After a triple bombing in Mumbai killed 21 people last week, Prime Minister Manmohan Singh’s office issued a statement condemning the terrorist attacks -- from a Microsoft Corp. Hotmail address.
Singh’s staff’s use of a free e-mail account is typical of most government workers, who log into Hotmail, Google Inc.’s Gmail and Yahoo! Inc.’s e-mail to conduct official business. They also list those addresses on agency websites and business cards.
Bureaucrats avoid the government system because it covers only 10 percent of federal employees, doesn’t include the latest security patches and can’t be accessed via India’s 840 million mobile-phone connections. That preference for free e-mail accounts threatens the safety and veracity of government information because the data is moving through computer servers outside India, cybersecurity experts said.
“It’s a recipe for disaster,” said Pawan Duggal, a New Delhi lawyer who argues information-technology cases before India’s Supreme Court. “It’s really quite amazing that, as a nation, we haven’t yet woken up to the idea that sensitive government information should be shared through secure channels, not Hotmail or Yahoo.”
Tata Consultancy, Infosys
The Ministry of Commerce sends market-moving inflation data via a Gmail account, and the Indian Air Force uses another to send media updates on competitive bidding for an $11 billion combat-jet program. After a July 6 interview with Bloomberg News, Attorney General Goolam Vahanvati handed out Hotmail and Gmail addresses as the best ways to contact him.
Public servants shun an e-mail system in a nation with an $88.1 billion IT industry employing 2.5 million workers, making India the world’s largest outsourcing destination. The nation’s three biggest IT companies -- Tata Consultancy Services Ltd., Infosys Ltd. and Wipro Ltd. -- count Deutsche Bank AG and Citigroup Inc. among their clients.
The government system created by the New Delhi-based National Informatics Center usually requires an Internet-connected computer, and the World Bank said last year that fewer than 5 percent of Indians have ever used the Internet. Indians typically use smartphones to access e-mail.
Only senior government officials have smartphone access to federal e-mail, and a security precaution prevents them from sending messages to other NIC addresses, according to the NIC website.
B. K. Gairola, the director general of the NIC, did not respond to several phone calls and an e-mail seeking comment.
“It certainly makes sense that lots of people around India use Hotmail for all sorts of e-mail, both official and personal,” Microsoft’s India unit said in an e-mail. “Hotmail is convenient, secure and easily accessible.”
Google’s Gurgaon-based spokeswoman, Paroma Chowdhury, declined to comment.
A week before the terrorist attacks, Singh’s office used Hotmail to send condolences to the families of 65 people killed in a train derailment.
Singh’s spokesman, Harish Khare, did not respond to an e-mail sent to his government account seeking comment.
Using the government system requires going through NIC’s website. During the past decade, NIC created about 300,000 e-mail accounts for India’s 3.1 million federal employees to access through secure servers, said Siba Charan Pradhan, who is in charge of the messaging systems and anti-virus unit at NIC.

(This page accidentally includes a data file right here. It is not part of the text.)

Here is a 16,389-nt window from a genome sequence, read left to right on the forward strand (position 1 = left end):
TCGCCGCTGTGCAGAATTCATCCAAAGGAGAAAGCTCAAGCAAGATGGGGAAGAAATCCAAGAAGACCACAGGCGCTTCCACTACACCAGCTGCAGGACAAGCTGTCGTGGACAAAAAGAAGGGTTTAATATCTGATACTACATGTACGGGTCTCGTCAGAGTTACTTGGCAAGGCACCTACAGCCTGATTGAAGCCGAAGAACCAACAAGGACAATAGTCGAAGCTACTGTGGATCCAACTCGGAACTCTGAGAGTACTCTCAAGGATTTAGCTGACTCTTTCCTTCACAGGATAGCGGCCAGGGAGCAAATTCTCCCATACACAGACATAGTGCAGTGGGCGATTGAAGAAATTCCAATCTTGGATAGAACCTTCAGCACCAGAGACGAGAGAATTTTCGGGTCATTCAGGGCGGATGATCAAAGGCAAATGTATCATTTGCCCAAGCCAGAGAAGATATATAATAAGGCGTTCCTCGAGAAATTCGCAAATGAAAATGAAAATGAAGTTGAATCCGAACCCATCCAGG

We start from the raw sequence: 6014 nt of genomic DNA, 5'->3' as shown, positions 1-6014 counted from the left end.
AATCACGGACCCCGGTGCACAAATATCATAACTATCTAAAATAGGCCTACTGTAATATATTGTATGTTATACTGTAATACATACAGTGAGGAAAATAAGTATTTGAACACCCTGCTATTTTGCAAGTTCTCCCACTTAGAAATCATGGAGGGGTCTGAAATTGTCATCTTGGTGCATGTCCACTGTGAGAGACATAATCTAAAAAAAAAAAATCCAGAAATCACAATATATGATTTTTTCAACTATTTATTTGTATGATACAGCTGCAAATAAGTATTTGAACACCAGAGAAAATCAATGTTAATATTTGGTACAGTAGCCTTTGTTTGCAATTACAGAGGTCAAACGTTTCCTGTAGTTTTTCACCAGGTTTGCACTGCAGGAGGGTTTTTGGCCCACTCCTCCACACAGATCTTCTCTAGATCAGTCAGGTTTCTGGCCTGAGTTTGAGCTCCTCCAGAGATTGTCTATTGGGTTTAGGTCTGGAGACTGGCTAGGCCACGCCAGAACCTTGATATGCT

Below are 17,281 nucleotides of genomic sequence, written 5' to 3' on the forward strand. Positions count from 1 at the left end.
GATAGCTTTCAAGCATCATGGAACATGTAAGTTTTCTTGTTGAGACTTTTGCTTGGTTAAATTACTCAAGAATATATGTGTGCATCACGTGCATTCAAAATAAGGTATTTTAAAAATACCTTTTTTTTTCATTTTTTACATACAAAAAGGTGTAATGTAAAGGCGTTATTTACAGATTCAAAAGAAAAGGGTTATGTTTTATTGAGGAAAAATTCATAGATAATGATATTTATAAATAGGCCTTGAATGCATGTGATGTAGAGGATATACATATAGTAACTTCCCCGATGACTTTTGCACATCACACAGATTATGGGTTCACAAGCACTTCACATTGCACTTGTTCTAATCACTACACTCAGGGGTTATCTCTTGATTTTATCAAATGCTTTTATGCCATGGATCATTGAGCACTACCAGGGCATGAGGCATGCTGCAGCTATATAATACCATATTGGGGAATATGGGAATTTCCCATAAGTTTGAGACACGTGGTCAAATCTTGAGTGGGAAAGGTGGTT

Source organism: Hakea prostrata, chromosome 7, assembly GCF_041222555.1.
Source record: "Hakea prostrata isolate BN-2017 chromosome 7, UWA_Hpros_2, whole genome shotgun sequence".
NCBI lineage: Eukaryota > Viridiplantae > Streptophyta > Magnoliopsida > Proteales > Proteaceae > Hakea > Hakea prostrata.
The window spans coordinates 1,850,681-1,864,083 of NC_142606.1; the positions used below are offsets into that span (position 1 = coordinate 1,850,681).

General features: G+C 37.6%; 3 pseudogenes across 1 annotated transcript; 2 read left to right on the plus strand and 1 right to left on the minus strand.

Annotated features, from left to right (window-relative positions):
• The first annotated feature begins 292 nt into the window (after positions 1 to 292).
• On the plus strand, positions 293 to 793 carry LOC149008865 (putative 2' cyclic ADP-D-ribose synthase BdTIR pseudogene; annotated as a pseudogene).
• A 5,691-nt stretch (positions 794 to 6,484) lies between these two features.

India’s domestic Intelligence Bureau issued a directive saying government workers must use official e-mail accounts, Pradhan said.
Accessing NIC’s website is complicated for those in remote parts of India, where Internet access is spotty and slow. Ministry of Environment and Forests employees list their Hotmail and Gmail addresses on the website because even basic mobile phones can receive e-mails, said Eknath Muley, a former director who retired last year.
“It’s quite alarming and sad that this is the situation in a country where the private sector IT companies are so advanced,” said Rakshit Tandon, a consultant with the Internet and Mobile Association of India, an industry group. “The use of private e-mail accounts needs to be stopped, once and for all.”
The government also is creating potential legal troubles for itself by using Hotmail and Gmail accounts, Duggal said. The host servers often are outside India, making jurisdiction complicated during instances of cyberfraud or hacking.
The Supreme Court has said in several cases that it doesn’t trust government statements or data sent through a free e-mail account, so it requested information through official accounts instead.
“When an official is defending himself by presenting information or exchanges from a free account, it produces the question of authenticity and veracity of information,” Duggal said. “And that starts giving the opposite end the opportunity to stand and challenge it.”
Before the government depends on its own e-mails, the system has to be upgraded to fix flaws, and users have to be taught to be more sophisticated, Tandon said. Official websites often don’t have the latest security patches, and employees share or use common passwords.
“There is a massive amount of proliferation and leakage in the government sector,” said Tandon, whose group has held workshops on cybersecurity with about 5,000 government officials.
The website of the Central Bureau of Investigation, India’s equivalent of the FBI, was defaced with anti-Indian messages in December. The government denied July 6 reports in local media that the website for the National Security Guards, the elite counter-terrorism unit, had been hacked.
In April 2010, hackers traced back to China accessed documents from India’s missile programs, security assessments of states bordering China and files from embassies worldwide, including two marked “secret,” according to a report by Information Warfare Monitor, a research group associated with the University of Toronto.
The Indian government was unaware of the attack until informed by researchers, the group said.